Why you should make homemade stock instead of bought

In a hurry today?? Scroll down now if you want know the Basic Method on how to make a stock.

What are the different stocks?

As I have come to realise over the years of my cooking development, a good stock is critical to your base cooking.

My friend and neighbour, aka Nick the Chef, has always told us that the secret to  some of his unctuous dishes or sauces is the stock he makes.

The basics

Getting a handle on some basics is a good idea.

And it turns out they aren’t hard to make plus you’re truly using everything and not creating waste.

You need this flavourful liquid gold to boost depth of flavour in soups, stews and sauces.

You may of heard of various terms for stocks including;

  • broth
  • bouillon
  • fond (I’d never heard of)
  • nage (I’d never heard of)
  • fumet (I’d also never heard of)

But for the most part they are made by gently simmering various bits and pieces in water and using as a base, a cooking technique or a soup.

My focus is on stocks so here is a breakdown on the various terms and what they actually mean before we go into making a basic stock.

A quick culinary diversion… Mirepoix (Meer-Pwah).

Mirepoix, is a word I recently came across while researching stocks and had no idea what it was.

But I’ll let you in on it as I think it’s one of those words that’s worth dropping in around the kitchen to add a little weight to your culinary prowess.

So, Mirepoix is essentially a mixture of onions, carrots, and celery sautéed in butter. Simple stuff really.


Stocks(*except vegetable stock, obz) are made from the bones of meat, poultry, fish and seafood, flavoured with herbs and spices.

The meat provides all the flavour and the bones gives that real gelatinous unctuous-ness that a stock cube just can’t give.

  • White stock: a lighter flavoured stock with its raw ingredients cooked in water. Good for soups.
  • Brown stock: deep colour, much more intense flavour. Good for rich sauces and braises.
  • Broth: usually meats based, like a soup
  • Bouillon (boil): similar to broth but is in a cube or powder form to be added to liquid
  • Fumet: a concentrated stock, usually made from often contains wine
  • Nage (to swim): both a cooking technique and a broth. Made up of white wine, vegetables, and herbs. The technique a la nage (in the swim), is to poach the fish lightly in this broth and serve together
Homemade stock… nose to tail. We utilised all of our home grown pig.

The basics for a meat stock

You don’t really need a recipe for a basic stock, it’s just simple ingredients and left overs for the most part.

But here are the basics for a meat stock:

  • water (to cover)
  • bones
  • trimmings or giblets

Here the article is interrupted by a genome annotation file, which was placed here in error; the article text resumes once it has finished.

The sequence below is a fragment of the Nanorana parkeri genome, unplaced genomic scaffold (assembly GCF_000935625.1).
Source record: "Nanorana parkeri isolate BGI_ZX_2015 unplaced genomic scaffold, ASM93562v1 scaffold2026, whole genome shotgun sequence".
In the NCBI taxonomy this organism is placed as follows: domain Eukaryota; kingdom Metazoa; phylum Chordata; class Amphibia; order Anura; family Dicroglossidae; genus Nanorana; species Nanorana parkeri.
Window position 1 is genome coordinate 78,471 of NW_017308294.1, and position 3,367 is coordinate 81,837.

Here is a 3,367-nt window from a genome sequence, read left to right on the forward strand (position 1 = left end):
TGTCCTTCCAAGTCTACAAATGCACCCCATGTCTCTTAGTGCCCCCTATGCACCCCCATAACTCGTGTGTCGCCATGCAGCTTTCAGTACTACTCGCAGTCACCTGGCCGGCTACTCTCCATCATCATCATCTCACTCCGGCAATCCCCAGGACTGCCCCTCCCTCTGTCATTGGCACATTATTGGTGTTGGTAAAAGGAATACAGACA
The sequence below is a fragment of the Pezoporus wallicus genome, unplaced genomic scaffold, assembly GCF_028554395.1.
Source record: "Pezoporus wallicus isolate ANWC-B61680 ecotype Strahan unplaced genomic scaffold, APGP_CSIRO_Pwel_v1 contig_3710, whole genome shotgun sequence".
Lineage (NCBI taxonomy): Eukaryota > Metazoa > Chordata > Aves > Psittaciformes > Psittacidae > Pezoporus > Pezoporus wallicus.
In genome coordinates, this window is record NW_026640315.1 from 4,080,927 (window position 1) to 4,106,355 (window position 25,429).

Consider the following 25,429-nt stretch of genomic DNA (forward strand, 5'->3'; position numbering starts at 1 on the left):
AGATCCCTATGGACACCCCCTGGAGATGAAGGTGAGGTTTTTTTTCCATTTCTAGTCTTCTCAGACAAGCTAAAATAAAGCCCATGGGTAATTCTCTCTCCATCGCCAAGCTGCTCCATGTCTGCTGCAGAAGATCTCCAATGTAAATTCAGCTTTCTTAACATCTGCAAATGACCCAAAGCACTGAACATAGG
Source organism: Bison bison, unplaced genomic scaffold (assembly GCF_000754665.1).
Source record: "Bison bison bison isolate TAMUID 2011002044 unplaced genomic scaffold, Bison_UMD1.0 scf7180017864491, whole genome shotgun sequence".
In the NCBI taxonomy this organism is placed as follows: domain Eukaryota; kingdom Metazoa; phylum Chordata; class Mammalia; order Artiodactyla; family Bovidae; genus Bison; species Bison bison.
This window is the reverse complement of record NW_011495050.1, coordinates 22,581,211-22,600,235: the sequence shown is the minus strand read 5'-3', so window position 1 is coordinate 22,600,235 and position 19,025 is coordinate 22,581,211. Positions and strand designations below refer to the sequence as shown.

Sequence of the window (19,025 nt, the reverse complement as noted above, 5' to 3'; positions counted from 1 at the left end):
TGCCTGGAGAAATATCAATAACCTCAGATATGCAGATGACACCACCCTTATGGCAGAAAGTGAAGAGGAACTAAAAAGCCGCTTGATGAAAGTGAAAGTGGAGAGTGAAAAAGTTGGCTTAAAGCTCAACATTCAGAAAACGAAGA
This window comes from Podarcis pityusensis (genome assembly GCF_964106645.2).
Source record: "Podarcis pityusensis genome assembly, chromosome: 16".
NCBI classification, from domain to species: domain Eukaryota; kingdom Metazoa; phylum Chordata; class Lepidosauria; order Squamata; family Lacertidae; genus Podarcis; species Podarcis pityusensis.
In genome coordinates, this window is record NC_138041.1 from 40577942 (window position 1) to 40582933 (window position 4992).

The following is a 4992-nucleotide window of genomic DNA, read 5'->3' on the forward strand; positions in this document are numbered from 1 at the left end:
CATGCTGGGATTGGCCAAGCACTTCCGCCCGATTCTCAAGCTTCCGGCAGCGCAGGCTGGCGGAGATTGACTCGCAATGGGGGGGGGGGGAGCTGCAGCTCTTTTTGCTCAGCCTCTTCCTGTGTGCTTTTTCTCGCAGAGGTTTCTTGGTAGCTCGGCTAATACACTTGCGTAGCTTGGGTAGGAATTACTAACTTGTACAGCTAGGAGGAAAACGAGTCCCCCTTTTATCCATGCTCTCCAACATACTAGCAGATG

• celery, onion, carrot aka mirepoix!
  • bouquet Garni e.g. a bay leaf, parsley stalk, thyme sprigs tied in a bundle
  • A ‘pinch’ of peppercorns

Season with salt at the end

Stock method and timings

Meat stocks will take approximately 3 – 8 hrs simmering on the stove. Some take longer if you reduce them right down.

Basic method

  1. Ideally you want a whole chicken carcass and trimmings or for a meat stock, around 5lbs / 2kg (or more) of bones and trimmings.
  2. Place the chicken carcass and trimmings or meat bones, mirepoix, herbs in a large pot, and submerge with water.
  3. Once you’ve brought it to the boil, turn down and simmer, uncovered for min. 3 hours for chicken, and 4 – 6 hours for a meat stock. Add some top up water if needed.
  4.  Skim off any scum and fat from the surface throughout cooking
  5. Remove the carcass or bones and scoop out the vegetables and any other remaining smaller bones, then strain the stock through a sieve
  6. Let cool and then pour into containers to freeze so you can use in your future cooking… you won’t regret it!


  • Never boil stock. Just bring to the boil then turn down to simmer slowly for hours.
  • Remember: if you want a darker, richer stock, brown off the bones and vegetables first before adding water to simmer.
  • If you don’t have enough bones from one meal to make a rich stock, freeze them and pull them out when you do.
  • Stocks, broths, fond and fume may be refrigerated for 4-5 days or may be frozen for up to 6 months.

Nick the Chef in our kitchen prepping for his cookery class; check out the large pot that’s simmering away for hours to make his stock. In the pan is the beginning of a deep, flavourful sauce Nick made to go with guinea fowl from the stock he’d made.

Know any great tips for making a stock? Drop me a line or add it to comments…

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